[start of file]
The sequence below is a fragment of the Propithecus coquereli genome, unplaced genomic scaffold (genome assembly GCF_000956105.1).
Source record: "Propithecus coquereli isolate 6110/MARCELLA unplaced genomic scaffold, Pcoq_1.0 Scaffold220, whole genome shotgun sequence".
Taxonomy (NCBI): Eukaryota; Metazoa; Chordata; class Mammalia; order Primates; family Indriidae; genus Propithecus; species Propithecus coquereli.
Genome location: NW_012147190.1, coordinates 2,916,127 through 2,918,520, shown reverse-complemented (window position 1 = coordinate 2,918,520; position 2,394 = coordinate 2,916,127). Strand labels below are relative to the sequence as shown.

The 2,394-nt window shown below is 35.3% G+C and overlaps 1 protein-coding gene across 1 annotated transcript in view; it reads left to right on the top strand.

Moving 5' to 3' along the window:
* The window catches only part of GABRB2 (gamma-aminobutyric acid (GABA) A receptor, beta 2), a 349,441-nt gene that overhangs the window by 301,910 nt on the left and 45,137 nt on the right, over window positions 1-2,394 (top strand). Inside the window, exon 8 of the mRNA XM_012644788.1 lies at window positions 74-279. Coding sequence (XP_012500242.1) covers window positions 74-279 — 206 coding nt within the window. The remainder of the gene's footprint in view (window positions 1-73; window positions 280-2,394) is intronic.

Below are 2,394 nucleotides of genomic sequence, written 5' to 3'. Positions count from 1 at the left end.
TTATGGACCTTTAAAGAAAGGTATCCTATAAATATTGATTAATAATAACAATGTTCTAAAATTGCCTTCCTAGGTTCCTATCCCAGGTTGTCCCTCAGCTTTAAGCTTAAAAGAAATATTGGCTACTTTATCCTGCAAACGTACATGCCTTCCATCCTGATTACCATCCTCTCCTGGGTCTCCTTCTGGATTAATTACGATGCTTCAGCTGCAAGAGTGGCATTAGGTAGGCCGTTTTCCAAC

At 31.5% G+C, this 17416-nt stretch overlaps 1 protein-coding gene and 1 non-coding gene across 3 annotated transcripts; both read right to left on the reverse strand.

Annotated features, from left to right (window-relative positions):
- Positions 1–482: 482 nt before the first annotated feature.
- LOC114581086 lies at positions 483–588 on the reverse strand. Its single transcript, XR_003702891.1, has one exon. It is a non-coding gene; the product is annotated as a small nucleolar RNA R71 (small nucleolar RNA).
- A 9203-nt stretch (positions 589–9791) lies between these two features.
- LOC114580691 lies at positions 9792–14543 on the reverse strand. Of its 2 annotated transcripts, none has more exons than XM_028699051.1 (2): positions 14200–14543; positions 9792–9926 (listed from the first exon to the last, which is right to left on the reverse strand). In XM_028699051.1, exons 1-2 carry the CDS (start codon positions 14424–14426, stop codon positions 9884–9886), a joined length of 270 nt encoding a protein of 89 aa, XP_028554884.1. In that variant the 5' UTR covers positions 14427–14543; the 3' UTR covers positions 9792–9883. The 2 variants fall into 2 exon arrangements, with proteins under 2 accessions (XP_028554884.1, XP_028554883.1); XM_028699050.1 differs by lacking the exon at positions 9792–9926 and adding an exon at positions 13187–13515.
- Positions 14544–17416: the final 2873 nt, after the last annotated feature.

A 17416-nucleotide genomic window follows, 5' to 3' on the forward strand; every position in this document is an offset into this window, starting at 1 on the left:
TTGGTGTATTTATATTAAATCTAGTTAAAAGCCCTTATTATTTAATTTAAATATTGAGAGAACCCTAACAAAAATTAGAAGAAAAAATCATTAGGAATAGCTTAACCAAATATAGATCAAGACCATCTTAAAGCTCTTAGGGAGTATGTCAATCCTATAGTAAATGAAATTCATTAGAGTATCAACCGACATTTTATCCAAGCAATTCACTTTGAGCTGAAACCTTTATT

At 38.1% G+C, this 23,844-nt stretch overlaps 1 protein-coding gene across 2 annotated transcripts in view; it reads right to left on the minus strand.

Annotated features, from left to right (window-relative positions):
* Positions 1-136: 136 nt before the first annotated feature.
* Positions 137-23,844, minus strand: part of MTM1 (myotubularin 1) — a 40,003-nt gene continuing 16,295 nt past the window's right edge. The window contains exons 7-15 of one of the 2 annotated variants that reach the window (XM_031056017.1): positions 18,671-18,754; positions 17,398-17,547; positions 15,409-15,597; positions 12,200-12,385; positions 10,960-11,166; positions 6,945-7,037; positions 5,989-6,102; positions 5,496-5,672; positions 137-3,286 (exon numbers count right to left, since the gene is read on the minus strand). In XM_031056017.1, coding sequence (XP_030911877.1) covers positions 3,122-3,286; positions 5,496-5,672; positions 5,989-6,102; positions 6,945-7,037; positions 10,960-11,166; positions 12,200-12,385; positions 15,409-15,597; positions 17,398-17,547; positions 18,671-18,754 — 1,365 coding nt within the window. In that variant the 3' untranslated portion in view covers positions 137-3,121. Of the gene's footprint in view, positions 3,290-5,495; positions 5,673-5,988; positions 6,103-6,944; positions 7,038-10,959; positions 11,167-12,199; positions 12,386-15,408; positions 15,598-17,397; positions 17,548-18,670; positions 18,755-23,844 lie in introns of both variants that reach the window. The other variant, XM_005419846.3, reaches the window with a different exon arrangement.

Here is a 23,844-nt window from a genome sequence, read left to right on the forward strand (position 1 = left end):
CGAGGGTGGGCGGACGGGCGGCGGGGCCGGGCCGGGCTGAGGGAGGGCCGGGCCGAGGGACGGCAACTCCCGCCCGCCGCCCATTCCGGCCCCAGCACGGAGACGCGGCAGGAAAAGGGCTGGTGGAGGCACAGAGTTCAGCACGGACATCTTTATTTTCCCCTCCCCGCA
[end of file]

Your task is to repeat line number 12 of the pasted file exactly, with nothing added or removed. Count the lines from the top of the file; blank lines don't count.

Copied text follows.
- Positions 1–482: 482 nt before the first annotated feature.